Students consider immigration issue


John Wilhelm

Seniors Steven Go-Rosenberg (right) and Bilal Askari (left) discuss immigration. “At the end of the day, legally or illegally, we’re all seeking better opportunities,” Askari said.

“I applied for citizenship when I came here at nine months old,” senior Bilal Askari recounted. “At ten months, I got my permanent residency. I should have my citizenship within a year.”

The topic of immigration is a divisive one, which seems to extend past party lines, confusing politicians, economists, and most Americans in general.  Most notably, the issue of illegal immigration, and whether or not undocumented immigrants ought to be given a path to citizenship, has been rehashed since the 1986 amnesty, when 2.7 million undocumented immigrants were given legal status.

“It’s a sensitive issue for a lot of people,” junior Afsar Sandozi said. “The whole idea of those who have been waiting for more than a decade to get citizenship … always pops up.” Like Sandozi, many students are torn between the benefits of allowing contributing citizens into the United States, and the detriments of letting those immigrants ‘cut in line’ in front of people who have waited many years to enter the US. “I can see both sides of the argument,” Sandozi continued, “that’s why it’s hard for me to take a side on it.”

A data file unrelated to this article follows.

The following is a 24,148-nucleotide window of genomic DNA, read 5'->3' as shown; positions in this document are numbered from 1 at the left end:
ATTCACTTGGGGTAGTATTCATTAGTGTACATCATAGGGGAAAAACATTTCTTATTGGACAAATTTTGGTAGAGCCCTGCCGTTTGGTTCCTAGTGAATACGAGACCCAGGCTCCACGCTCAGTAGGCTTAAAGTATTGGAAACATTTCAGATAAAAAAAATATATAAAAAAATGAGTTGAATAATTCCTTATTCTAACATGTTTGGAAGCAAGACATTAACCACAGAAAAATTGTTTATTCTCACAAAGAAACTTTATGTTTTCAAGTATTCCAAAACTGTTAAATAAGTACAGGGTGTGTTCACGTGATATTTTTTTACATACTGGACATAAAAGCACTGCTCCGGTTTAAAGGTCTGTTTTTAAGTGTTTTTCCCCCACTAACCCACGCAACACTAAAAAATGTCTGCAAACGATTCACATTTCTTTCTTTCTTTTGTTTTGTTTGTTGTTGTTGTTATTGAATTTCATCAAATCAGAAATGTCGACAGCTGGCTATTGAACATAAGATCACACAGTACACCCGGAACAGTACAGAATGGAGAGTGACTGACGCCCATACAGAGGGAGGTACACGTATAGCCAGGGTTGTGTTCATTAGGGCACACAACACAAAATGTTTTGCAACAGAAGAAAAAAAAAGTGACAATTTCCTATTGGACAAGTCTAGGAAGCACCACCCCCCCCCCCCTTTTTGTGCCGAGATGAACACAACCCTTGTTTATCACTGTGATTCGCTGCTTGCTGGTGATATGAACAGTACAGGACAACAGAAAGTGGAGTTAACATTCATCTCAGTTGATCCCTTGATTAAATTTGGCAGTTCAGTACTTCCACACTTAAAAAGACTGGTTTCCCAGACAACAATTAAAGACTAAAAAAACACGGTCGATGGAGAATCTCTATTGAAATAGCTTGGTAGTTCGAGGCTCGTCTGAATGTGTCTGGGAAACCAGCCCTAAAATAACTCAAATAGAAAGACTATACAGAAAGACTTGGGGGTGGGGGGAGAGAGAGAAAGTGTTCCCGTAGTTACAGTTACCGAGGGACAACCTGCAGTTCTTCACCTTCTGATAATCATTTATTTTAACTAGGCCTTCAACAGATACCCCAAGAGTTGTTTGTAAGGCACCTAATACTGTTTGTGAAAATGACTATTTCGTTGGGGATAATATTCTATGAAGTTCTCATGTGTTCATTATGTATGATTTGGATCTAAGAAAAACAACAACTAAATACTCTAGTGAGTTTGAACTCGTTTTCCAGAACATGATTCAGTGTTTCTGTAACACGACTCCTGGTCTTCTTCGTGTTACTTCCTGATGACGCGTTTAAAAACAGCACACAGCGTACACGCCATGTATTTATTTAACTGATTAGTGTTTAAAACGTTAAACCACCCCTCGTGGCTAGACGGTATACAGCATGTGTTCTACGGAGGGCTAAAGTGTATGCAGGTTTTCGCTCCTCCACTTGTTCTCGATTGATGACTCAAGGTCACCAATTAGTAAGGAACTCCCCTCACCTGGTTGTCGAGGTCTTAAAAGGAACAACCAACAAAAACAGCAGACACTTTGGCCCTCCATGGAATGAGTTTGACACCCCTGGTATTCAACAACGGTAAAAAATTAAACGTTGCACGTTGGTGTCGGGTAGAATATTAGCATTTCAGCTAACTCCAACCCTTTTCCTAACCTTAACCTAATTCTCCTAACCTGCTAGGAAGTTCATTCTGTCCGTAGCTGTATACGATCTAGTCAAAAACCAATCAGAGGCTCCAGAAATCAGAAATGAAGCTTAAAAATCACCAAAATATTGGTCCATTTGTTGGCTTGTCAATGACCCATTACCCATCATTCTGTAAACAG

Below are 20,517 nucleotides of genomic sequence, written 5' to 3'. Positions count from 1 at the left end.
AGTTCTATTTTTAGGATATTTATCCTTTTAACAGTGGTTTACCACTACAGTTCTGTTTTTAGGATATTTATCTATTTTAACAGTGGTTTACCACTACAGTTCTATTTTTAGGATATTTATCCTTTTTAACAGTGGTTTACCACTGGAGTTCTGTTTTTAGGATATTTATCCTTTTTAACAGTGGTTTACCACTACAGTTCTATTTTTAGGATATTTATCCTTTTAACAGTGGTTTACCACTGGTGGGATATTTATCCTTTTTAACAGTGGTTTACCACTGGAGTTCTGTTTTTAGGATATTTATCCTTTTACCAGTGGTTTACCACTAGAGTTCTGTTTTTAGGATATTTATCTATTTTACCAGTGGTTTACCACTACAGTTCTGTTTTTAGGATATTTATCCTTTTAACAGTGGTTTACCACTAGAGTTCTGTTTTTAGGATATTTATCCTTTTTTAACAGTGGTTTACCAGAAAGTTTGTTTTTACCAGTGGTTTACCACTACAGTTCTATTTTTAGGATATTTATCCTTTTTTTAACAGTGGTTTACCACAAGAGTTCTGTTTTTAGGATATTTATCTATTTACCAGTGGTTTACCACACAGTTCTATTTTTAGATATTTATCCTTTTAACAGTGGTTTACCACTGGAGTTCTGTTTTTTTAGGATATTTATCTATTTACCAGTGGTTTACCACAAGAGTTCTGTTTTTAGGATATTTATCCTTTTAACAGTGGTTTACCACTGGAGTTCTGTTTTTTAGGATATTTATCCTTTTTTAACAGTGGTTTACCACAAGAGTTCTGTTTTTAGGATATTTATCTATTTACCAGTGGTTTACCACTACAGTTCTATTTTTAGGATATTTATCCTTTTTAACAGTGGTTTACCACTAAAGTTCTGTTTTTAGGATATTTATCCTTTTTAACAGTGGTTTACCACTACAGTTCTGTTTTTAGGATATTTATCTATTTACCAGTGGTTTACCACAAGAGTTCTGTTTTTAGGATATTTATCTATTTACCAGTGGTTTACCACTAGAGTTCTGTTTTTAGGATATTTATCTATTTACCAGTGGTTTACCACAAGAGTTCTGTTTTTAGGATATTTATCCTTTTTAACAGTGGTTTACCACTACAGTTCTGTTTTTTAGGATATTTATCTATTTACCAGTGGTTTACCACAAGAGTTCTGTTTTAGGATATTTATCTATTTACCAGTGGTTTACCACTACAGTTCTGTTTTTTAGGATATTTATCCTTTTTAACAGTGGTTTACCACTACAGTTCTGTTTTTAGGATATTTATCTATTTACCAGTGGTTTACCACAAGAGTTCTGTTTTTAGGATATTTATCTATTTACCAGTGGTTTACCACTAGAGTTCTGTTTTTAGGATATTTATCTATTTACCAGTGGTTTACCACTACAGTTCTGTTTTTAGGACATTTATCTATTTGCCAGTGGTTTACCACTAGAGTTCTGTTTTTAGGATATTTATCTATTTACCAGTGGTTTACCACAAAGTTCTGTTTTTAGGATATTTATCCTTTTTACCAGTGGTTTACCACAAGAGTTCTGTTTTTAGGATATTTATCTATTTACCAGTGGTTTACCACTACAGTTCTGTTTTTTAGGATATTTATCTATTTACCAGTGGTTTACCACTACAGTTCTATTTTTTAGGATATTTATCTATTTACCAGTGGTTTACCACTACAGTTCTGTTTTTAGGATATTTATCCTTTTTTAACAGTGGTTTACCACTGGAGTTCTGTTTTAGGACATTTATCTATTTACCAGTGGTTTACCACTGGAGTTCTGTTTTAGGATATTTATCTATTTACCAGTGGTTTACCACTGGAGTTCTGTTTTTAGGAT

Others, like sophomore Riley Wheaton, are very clear on their stance. “I think there should be a path to citizenship. It’s our responsibility to extend rights to people who have been contributing to our country for a certain period of time. It just feels wrong to take someone who has been living here and giving back to the country, and sending them somewhere else,” Wheaton said.

Freshman Henry Ziemer came to a similar conclusion, but noted a few caveats. “Definitely, I’m in favor of immigration reform including a path to citizenship,” Ziemer said, “But I don’t just support an ‘open the flood gates’ mentality. It should be easier to immigrate and become a citizen, but safeguards should still be put in place.”

Justifiably, a student like Askari who has patiently waited eighteen years for citizenship could be against such a path, especially for undocumented immigrants. “You could make the case that the people who would get this expedited path to citizenship—that it’s unfair,” Askari said. “But I think it should exist. At the end of the day, legally or illegally, we’re all seeking better opportunities.”